Aside from the high-speed rail, which future generations will only see as a few mysterious Stonehenge-like ruins in the Central Valley, the state’s homelessness crisis is the clearest example of why money alone can’t solve California’s problems.
People living in tents under freeways, in parks, in driveways and on sidewalks are hard to miss. According to a recent poll by the California Public Policy Institute, 70% of Californians now view homelessness as a big problem, second only to economic conditions (jobs, the economy, and inflation).
Legislators and the governor know the people want to fix this problem, but over the past five years, the state has spent a whopping $20 billion to fight the crisis to no avail.
A recent report from the US Department of Housing and Urban Development shows that the number of homeless people increased by 23.4% between 2007 and 2022. From 2020 to 2022, the number of homeless people increased by 9,973, giving California a dubious advantage as the country has seen the largest increase in homelessness in those two years.
We are clearly doing something wrong.
This HUD report also reveals a staggering fact: There are currently 171,521 homeless people in California.
In other words, this is more than double the number of people that can fit in a SoFi stadium. This number also makes up a whopping 30% of the nation’s total homeless population, despite California being home to less than 12% of the nation’s population.
Obviously, we are not getting the biggest bang for our buck.
So where did that $20 billion go?
Was it spent effectively?
Hard to say. Layers of bureaucracy, multiple government agencies and a minimal accountability approach to spending means we don’t really know what works and what doesn’t.
I have been calling for accountability and results-based legislation for many years.
Just last year, my Senate Republican colleagues and I introduced a comprehensive package of 14 bills to address the homelessness crisis with Accountability, Compassion, and Healing (ACT).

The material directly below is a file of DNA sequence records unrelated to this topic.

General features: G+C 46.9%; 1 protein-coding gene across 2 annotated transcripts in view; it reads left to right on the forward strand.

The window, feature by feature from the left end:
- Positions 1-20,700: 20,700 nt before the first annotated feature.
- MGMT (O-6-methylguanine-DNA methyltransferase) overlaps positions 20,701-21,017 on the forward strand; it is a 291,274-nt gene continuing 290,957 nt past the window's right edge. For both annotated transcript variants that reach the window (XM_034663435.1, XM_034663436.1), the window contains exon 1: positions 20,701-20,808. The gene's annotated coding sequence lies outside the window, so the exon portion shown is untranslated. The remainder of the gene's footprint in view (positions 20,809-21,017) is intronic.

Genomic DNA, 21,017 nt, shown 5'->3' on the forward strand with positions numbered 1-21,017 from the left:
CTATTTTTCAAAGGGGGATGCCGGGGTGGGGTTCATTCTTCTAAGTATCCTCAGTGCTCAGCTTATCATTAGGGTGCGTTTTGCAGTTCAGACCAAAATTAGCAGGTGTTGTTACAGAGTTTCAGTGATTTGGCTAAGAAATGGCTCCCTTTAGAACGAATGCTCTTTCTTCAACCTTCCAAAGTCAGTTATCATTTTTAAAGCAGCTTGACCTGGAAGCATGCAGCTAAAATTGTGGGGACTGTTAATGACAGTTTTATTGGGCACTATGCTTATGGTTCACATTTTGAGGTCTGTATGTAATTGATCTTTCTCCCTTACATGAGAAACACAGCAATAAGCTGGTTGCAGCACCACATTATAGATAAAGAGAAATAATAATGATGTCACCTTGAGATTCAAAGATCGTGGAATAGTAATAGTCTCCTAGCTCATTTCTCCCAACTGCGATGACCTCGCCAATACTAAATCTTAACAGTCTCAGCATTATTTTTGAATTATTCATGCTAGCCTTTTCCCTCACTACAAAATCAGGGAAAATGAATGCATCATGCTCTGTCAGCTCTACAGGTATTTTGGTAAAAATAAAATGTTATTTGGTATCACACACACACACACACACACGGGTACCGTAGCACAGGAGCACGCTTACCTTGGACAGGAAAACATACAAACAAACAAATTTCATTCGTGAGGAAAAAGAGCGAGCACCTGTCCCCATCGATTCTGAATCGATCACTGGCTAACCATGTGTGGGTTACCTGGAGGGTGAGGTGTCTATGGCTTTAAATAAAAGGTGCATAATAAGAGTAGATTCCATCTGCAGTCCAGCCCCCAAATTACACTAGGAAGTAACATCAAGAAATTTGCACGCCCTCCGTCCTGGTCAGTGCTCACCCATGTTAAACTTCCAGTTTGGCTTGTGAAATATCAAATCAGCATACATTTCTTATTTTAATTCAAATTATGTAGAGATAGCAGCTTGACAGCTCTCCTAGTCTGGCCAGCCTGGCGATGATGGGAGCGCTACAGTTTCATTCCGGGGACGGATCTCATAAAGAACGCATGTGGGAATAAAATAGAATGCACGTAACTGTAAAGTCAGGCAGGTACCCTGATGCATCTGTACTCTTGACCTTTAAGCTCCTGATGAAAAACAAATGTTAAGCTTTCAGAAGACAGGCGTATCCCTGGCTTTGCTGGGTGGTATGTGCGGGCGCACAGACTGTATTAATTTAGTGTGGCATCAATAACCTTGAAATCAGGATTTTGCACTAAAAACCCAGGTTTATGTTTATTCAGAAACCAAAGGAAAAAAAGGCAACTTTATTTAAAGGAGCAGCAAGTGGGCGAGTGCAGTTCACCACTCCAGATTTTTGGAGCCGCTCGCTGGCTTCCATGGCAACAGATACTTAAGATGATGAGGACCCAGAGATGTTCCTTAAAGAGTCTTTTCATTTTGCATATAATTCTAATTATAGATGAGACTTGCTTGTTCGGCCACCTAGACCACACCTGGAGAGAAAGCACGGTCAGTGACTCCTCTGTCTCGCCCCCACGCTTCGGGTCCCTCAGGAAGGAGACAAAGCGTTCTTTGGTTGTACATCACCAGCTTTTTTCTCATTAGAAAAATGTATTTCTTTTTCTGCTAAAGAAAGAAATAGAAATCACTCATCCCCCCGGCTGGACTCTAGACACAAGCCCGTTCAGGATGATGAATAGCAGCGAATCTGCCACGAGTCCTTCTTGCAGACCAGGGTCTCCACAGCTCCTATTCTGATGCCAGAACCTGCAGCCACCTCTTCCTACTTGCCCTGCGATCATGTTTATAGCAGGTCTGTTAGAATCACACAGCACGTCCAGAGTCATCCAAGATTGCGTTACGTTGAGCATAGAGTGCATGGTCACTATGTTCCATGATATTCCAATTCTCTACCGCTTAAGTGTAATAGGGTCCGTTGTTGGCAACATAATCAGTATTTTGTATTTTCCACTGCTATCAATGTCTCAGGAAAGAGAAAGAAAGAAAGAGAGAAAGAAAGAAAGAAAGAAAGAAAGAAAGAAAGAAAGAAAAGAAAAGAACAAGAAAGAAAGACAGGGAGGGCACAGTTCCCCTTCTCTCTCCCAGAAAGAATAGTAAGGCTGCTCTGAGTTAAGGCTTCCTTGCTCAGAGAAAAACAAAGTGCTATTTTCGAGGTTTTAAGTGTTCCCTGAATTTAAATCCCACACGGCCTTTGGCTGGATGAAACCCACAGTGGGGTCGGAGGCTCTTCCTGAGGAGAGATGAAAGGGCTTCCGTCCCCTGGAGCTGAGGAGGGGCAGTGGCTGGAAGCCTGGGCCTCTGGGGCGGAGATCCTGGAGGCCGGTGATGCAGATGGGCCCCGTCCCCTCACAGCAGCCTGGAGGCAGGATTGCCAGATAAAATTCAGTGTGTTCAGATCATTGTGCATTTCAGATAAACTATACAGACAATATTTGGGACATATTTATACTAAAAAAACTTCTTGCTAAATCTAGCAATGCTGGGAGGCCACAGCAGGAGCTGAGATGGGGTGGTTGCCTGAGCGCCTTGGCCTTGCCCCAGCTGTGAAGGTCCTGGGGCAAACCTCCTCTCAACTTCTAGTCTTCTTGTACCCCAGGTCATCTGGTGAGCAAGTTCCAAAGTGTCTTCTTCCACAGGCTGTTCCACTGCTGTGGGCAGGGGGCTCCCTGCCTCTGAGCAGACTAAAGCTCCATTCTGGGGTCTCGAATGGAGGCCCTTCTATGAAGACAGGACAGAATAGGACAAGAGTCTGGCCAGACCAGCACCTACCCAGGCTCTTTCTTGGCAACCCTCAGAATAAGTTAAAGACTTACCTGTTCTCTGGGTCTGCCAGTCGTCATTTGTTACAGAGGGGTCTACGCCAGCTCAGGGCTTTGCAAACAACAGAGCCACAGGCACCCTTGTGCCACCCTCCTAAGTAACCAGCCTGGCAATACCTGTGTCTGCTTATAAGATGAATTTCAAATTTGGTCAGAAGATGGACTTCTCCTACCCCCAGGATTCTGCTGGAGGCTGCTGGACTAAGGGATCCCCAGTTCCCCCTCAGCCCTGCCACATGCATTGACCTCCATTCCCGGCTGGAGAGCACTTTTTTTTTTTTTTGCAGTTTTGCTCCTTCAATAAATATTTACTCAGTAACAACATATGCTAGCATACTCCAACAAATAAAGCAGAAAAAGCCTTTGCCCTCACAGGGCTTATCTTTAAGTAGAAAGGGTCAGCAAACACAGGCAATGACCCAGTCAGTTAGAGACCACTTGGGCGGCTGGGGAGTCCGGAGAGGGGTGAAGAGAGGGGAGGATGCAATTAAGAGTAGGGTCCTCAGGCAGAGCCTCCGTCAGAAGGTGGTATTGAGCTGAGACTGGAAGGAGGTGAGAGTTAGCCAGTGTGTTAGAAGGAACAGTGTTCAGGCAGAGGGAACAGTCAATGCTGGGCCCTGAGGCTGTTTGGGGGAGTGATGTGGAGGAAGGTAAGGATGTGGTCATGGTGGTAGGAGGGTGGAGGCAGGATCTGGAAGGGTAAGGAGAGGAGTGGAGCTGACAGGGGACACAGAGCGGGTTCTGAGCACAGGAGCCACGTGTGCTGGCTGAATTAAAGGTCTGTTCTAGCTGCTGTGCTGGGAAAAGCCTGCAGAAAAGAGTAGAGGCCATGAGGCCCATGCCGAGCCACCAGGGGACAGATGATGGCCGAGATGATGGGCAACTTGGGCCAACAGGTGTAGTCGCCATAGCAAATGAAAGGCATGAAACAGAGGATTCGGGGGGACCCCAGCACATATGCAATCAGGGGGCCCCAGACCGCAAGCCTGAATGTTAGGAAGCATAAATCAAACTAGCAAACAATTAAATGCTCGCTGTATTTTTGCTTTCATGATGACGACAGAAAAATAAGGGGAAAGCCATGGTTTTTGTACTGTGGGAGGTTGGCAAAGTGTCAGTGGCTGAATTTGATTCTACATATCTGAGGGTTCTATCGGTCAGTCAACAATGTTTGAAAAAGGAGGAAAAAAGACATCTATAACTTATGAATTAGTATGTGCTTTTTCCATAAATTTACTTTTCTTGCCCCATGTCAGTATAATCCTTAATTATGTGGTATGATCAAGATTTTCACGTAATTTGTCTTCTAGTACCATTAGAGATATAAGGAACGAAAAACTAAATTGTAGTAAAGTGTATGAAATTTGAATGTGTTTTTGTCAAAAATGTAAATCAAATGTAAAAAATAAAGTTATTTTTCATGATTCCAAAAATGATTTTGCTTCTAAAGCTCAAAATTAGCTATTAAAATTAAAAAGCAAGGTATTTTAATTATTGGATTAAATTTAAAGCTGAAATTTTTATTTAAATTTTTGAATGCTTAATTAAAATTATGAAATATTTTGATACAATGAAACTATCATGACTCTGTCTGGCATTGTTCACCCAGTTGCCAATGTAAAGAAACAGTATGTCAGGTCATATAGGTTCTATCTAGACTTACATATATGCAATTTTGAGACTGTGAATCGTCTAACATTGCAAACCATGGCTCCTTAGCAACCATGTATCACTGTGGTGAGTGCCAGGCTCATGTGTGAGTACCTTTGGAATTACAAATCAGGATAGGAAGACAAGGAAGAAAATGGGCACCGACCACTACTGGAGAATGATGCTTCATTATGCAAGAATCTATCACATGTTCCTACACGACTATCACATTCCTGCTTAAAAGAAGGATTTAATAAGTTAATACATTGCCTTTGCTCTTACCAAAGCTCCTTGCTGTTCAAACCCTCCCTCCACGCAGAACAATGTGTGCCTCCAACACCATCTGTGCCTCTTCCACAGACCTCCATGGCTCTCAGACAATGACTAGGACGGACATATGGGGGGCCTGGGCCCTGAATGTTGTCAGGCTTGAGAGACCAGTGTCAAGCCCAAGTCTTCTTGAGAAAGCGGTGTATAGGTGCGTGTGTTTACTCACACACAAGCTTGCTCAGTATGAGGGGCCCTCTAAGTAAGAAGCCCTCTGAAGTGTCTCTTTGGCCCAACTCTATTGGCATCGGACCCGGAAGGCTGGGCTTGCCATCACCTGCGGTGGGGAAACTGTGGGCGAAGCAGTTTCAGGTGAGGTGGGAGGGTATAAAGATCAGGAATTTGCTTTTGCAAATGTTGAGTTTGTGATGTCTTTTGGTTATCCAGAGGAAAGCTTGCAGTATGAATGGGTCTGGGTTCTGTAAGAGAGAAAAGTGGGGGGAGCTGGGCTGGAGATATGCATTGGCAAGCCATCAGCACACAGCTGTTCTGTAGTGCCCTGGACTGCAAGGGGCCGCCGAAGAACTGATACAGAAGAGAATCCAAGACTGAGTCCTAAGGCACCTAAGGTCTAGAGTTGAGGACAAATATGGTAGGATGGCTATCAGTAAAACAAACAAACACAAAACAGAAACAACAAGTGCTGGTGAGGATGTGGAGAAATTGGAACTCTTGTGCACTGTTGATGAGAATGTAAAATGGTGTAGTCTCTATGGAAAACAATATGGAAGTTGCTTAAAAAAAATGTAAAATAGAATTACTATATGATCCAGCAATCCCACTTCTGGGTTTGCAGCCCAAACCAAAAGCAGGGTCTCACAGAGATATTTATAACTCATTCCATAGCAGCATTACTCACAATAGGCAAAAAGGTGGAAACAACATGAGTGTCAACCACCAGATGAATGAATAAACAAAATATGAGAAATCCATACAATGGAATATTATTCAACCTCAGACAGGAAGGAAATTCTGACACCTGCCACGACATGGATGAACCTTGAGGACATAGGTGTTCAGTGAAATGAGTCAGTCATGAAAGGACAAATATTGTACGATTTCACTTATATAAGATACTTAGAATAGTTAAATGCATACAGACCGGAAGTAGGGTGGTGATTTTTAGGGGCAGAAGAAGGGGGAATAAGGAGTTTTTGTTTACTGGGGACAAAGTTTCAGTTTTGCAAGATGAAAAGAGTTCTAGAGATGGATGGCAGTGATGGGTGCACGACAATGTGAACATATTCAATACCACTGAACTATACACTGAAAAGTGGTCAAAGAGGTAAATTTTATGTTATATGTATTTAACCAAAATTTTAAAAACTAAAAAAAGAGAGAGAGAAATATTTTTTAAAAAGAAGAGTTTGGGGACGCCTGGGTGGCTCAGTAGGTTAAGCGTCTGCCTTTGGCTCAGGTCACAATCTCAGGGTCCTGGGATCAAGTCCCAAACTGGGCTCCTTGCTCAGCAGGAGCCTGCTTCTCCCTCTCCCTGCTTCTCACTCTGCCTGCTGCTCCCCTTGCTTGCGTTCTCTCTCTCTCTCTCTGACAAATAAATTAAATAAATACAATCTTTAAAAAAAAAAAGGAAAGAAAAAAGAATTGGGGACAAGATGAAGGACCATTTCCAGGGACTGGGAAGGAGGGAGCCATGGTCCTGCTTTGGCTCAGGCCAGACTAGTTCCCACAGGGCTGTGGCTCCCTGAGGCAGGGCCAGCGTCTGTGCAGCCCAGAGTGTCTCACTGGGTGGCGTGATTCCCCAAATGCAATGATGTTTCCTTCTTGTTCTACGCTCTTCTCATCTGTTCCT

Included in the ACT package was my Senate Bill 1353, an accountability measure inspired by the findings and recommendations of two government auditors’ reports. These reports showed that California does not track federal and state funding data for homelessness programs and does not report whether state-funded measures taken to reduce homelessness have been effective.
SB 1353 would have required local governments to report all of this information to the Legislature and post it on a public online panel.
This bill died in committee, but the shocking federal numbers mentioned earlier add to the urgent need for accountability and transparency.
Losing $20 billion isn’t just a setback for taxpayers; it’s a failure for those on the streets who really need help.
How compassionate is it to allow those suffering from mental illness or drug addiction to languish in the streets?
Although my efforts last year were not successful, it is good to see that members of both sides are trying to solve this problem today.
This year, I am proud to co-sponsor with Senator Brian Jones, R-Santee, one piece of legislation, SB 31, which would ban homeless camps near vulnerable areas such as schools, parks, libraries, and day care centers, and at the same time unites the homeless. who need help with resources and services.
This is the compassionate push we need to break the cycle of homelessness and increase public safety on our streets.
Crazy is doing the same thing over and over again expecting different results, and California has certainly done that with your homeless money.
Before spending another cent on the homeless, there needs to be a clear understanding of where our tax dollars are going and whether they are going towards programs and services that actually work.
It’s not crazy to ask, but unfortunately it can be considered as such in Sacramento today.
Senator Scott Wilk represents the 21st Senate District, which includes the Antelope, Santa Clarita, and Victor Valleys. Right Here Right Now comes out on Saturdays and is distributed to local Republicans.